In a recent coaching session with a client I was discussing issue of encouraging commitment from team members. The conversation arose from my client saying that there seemed to be little sense in taking the time to establish a relationship with staff members who may only be in the business for a relatively short period of time.
This reminded me of a discussion that I had with my son, Nicholas, when he played under 13’s rugby. Just before he was due to run onto the field for a game Nicholas realised that his coach had changed the positions around and he would not be playing his usual position. Now that Nick wasn’t playing in his usual position, he also wouldn’t get to play for the entire duration of the game. Nicholas told me that because he wasn’t going to get a lot of playing time he didn’t feel like putting any effort in. I responded that I thought it was important he put his best effort into the game. To illustrate my point I asked him if, when he played his favourite position, whether he only put in maximum effort to a few minutes of the game. Somewhat indignantly, he replied that he didn’t and that he tried his hardest for the whole duration of the game. This led me to ask him why it was that he would give the game his best if he played the whole thing, but not when he played only parts? As I explained to Nicholas, his game, which is sixty minutes, is simply broken up into sixty one minute sections and if he could put his best effort into each minute then he could expect to receive the best reward from playing the game.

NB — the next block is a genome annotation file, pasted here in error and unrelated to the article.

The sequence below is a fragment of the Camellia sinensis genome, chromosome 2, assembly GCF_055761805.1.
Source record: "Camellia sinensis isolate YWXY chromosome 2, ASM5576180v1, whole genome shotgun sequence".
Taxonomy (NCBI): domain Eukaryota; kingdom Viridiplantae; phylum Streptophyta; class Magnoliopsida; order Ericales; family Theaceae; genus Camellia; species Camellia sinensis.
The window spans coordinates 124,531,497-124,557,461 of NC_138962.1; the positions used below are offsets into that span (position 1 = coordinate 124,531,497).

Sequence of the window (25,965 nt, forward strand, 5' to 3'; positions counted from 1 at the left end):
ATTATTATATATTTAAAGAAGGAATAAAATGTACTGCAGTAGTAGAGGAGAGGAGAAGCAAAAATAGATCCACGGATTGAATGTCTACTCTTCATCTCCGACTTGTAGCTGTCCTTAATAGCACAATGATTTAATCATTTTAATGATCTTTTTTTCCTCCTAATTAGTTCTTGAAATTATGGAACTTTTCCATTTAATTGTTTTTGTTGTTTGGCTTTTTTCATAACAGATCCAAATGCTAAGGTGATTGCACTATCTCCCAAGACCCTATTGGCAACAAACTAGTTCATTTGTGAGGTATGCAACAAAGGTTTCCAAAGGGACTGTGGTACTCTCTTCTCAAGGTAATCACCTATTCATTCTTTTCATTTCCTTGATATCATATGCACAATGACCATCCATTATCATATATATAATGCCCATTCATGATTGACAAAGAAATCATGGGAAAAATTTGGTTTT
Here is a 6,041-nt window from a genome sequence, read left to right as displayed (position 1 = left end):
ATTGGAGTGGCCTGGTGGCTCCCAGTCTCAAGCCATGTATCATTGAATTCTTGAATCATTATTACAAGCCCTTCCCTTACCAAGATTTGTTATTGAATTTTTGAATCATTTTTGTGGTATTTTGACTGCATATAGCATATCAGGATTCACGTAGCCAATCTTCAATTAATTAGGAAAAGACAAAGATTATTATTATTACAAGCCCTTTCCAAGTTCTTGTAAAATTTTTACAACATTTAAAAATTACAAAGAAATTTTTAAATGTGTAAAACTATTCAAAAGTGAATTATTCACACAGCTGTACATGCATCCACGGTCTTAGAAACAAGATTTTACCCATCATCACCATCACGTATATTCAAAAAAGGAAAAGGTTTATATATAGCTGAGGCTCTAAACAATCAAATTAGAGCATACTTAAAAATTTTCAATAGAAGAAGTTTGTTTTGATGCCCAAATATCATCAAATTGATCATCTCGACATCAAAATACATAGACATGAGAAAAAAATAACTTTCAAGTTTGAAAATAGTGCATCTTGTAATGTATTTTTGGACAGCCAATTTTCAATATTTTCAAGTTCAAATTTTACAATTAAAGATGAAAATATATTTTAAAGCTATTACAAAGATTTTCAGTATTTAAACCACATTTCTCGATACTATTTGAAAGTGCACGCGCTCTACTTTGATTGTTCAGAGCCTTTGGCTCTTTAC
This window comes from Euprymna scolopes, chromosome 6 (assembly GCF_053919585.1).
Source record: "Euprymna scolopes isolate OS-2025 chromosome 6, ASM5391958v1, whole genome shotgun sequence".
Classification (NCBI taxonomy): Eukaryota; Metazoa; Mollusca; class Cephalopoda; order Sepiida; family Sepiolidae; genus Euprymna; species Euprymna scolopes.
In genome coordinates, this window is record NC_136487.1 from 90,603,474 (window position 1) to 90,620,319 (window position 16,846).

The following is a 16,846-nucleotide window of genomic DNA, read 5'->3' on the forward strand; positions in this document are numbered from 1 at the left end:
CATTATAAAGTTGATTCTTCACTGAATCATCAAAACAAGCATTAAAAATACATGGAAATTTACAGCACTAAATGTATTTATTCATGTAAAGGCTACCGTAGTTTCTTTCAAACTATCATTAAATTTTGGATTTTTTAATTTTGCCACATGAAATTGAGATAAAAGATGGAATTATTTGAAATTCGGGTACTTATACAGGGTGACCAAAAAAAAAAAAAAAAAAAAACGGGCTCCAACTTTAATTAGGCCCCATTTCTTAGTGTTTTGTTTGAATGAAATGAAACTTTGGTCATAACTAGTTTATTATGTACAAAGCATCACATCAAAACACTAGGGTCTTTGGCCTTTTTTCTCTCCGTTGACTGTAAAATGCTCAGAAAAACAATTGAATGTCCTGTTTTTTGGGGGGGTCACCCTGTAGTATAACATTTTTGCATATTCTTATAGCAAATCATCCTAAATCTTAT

On that basis, it wouldn’t matter if he was on the field for one minute, ten minutes or the entire game. However long he had played for, he knew that he had put his best effort into each minute and he could expect to be acknowledged for that and to enjoy each minute of the game. In many ways it is like enjoying the journey as much as the destination.
I related this story to my client because I felt the same principle applied in making time for staff. Whether the team was going to be with the client for one day, one month, one year or forever, the client could get the most out of each team member by investing the maximum effort with them every day.
As a part of the coaching process, I asked the client how it would be if one of the team members decided to come in for a day and simply not make any real effort for that day. Of course, my client would not be impressed and so this helped to explain that the length of time that each team member was with the business was simply made up of series of individual days.
Whether a team member is with you for one day, one month or one year, that length of time is simply made up of a series of individual days. If you expect each day to have the maximum input from each team member, then building relationships on a day-to-day basis is crucial. It’s well worth the effort!